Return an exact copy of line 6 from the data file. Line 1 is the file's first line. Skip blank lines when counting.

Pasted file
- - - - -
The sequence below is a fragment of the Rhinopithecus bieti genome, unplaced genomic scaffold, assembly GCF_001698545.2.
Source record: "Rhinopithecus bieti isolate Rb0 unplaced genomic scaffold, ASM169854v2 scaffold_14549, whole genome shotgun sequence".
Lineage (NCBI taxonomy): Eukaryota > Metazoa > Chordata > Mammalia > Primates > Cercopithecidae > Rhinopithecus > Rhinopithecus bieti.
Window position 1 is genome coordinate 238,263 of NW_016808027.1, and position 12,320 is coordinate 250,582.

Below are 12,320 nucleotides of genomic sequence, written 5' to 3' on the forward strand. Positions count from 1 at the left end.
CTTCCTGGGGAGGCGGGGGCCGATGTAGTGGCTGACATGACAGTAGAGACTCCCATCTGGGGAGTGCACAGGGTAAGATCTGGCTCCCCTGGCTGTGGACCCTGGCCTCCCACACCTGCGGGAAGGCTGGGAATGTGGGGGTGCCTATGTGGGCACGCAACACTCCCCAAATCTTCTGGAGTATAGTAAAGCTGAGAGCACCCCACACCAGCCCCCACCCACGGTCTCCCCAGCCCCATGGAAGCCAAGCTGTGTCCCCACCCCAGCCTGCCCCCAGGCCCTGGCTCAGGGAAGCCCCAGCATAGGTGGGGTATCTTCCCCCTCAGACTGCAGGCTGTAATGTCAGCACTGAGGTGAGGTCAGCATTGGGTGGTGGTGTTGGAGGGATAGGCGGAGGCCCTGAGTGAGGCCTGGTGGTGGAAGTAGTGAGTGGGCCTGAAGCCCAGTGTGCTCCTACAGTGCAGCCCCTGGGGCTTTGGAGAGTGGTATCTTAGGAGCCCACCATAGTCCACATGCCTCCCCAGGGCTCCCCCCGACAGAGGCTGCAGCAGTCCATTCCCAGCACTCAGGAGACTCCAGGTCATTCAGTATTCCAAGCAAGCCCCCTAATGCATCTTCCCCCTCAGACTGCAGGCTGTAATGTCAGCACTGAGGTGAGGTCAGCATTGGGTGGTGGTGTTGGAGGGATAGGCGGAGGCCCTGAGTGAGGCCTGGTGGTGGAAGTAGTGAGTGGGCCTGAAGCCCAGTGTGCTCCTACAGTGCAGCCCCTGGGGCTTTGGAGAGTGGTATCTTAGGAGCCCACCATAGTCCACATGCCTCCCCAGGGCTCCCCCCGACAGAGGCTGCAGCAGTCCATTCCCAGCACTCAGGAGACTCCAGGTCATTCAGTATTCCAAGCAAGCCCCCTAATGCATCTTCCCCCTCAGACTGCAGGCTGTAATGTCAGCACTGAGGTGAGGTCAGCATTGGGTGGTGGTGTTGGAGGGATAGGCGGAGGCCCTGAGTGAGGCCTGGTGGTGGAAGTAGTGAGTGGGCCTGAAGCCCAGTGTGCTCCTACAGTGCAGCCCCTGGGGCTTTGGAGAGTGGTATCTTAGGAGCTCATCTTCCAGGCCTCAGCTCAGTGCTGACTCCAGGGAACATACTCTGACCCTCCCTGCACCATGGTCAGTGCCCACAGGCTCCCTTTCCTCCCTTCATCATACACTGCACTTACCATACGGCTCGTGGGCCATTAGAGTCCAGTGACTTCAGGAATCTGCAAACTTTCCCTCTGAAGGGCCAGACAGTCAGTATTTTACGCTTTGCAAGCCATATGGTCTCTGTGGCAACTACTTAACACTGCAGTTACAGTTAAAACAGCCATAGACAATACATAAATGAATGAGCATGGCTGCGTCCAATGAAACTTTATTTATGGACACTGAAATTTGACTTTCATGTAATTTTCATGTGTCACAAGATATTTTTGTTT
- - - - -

CTTCCTGGGGAGGCGGGGGCCGATGTAGTGGCTGACATGACAGTAGAGACTCCCATCTGGGGAGTGCACAGGGTAAGATCTGGCTCCCCTGGCTGTGGACCCTGGCCTCCCACACCTGCGGGAAGGCTGGGAATGTGGGGGTGCCTATGTGGGCACGCAACACTCCCCAAATCTTCTGGAGTATAGTAAAGCTGAGAGCACCCCACACCAGCCCCCACCCACGGTCTCCCCAGCCCCATGGAAGCCAAGCTGTGTCCCCACCCCAGCCTGCCCCCAGGCCCTGGCTCAGGGAAGCCCCAGCATAGGTGGGGTATCTTCCCCCTCAGACTGCAGGCTGTAATGTCAGCACTGAGGTGAGGTCAGCATTGGGTGGTGGTGTTGGAGGGATAGGCGGAGGCCCTGAGTGAGGCCTGGTGGTGGAAGTAGTGAGTGGGCCTGAAGCCCAGTGTGCTCCTACAGTGCAGCCCCTGGGGCTTTGGAGAGTGGTATCTTAGGAGCCCACCATAGTCCACATGCCTCCCCAGGGCTCCCCCCGACAGAGGCTGCAGCAGTCCATTCCCAGCACTCAGGAGACTCCAGGTCATTCAGTATTCCAAGCAAGCCCCCTAATGCATCTTCCCCCTCAGACTGCAGGCTGTAATGTCAGCACTGAGGTGAGGTCAGCATTGGGTGGTGGTGTTGGAGGGATAGGCGGAGGCCCTGAGTGAGGCCTGGTGGTGGAAGTAGTGAGTGGGCCTGAAGCCCAGTGTGCTCCTACAGTGCAGCCCCTGGGGCTTTGGAGAGTGGTATCTTAGGAGCCCACCATAGTCCACATGCCTCCCCAGGGCTCCCCCCGACAGAGGCTGCAGCAGTCCATTCCCAGCACTCAGGAGACTCCAGGTCATTCAGTATTCCAAGCAAGCCCCCTAATGCATCTTCCCCCTCAGACTGCAGGCTGTAATGTCAGCACTGAGGTGAGGTCAGCATTGGGTGGTGGTGTTGGAGGGATAGGCGGAGGCCCTGAGTGAGGCCTGGTGGTGGAAGTAGTGAGTGGGCCTGAAGCCCAGTGTGCTCCTACAGTGCAGCCCCTGGGGCTTTGGAGAGTGGTATCTTAGGAGCTCATCTTCCAGGCCTCAGCTCAGTGCTGACTCCAGGGAACATACTCTGACCCTCCCTGCACCATGGTCAGTGCCCACAGGCTCCCTTTCCTCCCTTCATCATACACTGCACTTACCATACGGCTCGTGGGCCATTAGAGTCCAGTGACTTCAGGAATCTGCAAACTTTCCCTCTGAAGGGCCAGACAGTCAGTATTTTACGCTTTGCAAGCCATATGGTCTCTGTGGCAACTACTTAACACTGCAGTTACAGTTAAAACAGCCATAGACAATACATAAATGAATGAGCATGGCTGCGTCCAATGAAACTTTATTTATGGACACTGAAATTTGACTTTCATGTAATTTTCATGTGTCACAAGATATTTTTGTTT